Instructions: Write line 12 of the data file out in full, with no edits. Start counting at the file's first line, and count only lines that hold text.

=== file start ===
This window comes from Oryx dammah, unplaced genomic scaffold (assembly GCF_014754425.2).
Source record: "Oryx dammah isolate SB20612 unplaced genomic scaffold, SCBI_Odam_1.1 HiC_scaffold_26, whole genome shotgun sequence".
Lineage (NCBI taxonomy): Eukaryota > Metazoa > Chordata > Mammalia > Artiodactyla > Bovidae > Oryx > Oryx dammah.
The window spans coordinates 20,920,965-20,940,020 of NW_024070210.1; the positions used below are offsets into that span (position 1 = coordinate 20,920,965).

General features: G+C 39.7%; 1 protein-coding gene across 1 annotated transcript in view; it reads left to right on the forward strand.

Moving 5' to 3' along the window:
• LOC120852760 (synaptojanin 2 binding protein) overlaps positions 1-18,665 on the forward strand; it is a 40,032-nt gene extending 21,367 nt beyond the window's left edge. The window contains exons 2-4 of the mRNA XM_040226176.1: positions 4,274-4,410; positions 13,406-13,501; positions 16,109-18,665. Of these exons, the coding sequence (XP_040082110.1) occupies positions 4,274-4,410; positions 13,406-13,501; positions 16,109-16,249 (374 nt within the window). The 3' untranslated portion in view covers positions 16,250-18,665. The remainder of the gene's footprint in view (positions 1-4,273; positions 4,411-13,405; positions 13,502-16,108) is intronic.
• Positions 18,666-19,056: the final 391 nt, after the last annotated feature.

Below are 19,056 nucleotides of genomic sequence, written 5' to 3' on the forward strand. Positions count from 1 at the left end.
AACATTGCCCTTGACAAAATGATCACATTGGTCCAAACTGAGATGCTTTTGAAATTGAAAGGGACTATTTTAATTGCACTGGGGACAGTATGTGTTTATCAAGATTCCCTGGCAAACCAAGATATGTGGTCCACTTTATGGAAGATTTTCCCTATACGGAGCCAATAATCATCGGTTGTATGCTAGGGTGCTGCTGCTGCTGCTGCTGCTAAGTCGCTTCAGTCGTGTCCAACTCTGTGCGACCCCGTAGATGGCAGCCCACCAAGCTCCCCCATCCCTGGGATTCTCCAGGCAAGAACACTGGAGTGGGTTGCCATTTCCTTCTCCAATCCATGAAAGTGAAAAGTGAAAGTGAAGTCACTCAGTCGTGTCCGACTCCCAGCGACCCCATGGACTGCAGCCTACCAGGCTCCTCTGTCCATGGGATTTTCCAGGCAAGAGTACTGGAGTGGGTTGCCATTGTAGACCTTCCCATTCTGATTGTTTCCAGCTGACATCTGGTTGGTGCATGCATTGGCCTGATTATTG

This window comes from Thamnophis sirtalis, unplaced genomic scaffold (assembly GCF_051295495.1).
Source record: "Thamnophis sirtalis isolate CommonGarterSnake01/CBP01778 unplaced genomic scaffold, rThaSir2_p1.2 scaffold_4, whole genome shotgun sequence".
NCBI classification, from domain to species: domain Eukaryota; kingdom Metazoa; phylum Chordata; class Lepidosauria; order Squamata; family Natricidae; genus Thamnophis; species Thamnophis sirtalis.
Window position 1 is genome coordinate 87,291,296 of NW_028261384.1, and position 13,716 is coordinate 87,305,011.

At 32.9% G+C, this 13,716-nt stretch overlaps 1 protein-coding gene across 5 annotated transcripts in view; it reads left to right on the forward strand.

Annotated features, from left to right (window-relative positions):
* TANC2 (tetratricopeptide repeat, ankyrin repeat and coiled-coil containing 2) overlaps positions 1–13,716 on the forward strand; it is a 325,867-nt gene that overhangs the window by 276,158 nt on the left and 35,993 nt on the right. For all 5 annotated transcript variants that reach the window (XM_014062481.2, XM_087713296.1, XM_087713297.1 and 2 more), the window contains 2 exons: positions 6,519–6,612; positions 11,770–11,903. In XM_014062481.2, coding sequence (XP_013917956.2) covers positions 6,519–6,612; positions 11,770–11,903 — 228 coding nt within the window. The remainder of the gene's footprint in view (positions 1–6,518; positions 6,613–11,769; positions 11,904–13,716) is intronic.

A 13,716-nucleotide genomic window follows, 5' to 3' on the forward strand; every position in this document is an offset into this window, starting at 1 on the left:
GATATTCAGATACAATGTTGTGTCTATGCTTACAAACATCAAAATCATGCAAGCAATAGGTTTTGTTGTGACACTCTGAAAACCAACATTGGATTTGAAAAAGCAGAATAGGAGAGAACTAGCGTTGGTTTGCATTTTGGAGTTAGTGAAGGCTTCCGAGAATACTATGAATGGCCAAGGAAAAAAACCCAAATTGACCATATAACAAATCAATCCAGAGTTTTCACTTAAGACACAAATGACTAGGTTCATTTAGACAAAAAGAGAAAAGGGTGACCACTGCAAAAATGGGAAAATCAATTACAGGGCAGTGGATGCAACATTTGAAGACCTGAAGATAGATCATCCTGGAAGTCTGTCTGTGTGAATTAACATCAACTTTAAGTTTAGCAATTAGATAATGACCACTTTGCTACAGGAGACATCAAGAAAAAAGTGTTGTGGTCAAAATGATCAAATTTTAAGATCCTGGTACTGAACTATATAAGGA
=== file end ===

Source record: "Thamnophis sirtalis isolate CommonGarterSnake01/CBP01778 unplaced genomic scaffold, rThaSir2_p1.2 scaffold_4, whole genome shotgun sequence".